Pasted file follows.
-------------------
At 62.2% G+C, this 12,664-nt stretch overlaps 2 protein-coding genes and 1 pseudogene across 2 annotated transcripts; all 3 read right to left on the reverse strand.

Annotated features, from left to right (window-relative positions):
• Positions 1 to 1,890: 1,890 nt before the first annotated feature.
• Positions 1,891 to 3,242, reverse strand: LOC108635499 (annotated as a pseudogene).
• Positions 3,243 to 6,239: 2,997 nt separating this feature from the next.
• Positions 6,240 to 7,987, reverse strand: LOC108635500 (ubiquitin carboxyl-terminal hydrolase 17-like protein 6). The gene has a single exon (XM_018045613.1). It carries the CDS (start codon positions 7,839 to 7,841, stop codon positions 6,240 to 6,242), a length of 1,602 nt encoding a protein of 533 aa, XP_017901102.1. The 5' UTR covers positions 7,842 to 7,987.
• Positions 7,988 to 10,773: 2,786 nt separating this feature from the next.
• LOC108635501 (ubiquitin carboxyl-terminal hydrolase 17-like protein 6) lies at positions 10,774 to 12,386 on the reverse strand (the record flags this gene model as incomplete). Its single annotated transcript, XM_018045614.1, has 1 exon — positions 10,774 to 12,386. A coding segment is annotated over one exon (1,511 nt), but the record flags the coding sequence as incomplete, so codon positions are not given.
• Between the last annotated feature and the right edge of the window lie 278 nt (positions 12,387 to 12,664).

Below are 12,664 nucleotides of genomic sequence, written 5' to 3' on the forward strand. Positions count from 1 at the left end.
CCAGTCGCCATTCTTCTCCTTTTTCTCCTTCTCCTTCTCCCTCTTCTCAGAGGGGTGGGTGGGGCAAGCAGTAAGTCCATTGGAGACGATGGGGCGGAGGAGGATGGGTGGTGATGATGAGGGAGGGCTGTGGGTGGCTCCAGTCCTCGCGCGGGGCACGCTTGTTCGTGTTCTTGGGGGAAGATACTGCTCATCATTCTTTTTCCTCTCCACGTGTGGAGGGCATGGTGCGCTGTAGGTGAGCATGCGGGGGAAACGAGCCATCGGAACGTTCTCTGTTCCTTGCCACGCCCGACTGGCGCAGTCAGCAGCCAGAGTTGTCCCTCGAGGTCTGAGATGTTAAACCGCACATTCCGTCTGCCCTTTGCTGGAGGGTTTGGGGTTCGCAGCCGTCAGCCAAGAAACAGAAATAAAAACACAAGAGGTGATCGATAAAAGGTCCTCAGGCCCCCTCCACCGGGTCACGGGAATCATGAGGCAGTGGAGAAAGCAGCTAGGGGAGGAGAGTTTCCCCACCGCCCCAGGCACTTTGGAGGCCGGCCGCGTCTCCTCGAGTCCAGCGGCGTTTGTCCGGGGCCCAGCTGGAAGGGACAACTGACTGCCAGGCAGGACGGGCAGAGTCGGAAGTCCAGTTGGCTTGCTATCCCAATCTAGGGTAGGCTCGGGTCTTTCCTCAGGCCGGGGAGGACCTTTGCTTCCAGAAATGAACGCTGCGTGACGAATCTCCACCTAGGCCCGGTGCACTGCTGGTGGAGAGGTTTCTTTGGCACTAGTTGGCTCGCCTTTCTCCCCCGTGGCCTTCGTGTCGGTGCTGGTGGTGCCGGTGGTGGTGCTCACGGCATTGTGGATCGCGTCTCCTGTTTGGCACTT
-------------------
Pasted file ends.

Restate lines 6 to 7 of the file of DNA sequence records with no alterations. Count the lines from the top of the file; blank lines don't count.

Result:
• Positions 6,240 to 7,987, reverse strand: LOC108635500 (ubiquitin carboxyl-terminal hydrolase 17-like protein 6). The gene has a single exon (XM_018045613.1). It carries the CDS (start codon positions 7,839 to 7,841, stop codon positions 6,240 to 6,242), a length of 1,602 nt encoding a protein of 533 aa, XP_017901102.1. The 5' UTR covers positions 7,842 to 7,987.
• Positions 7,988 to 10,773: 2,786 nt separating this feature from the next.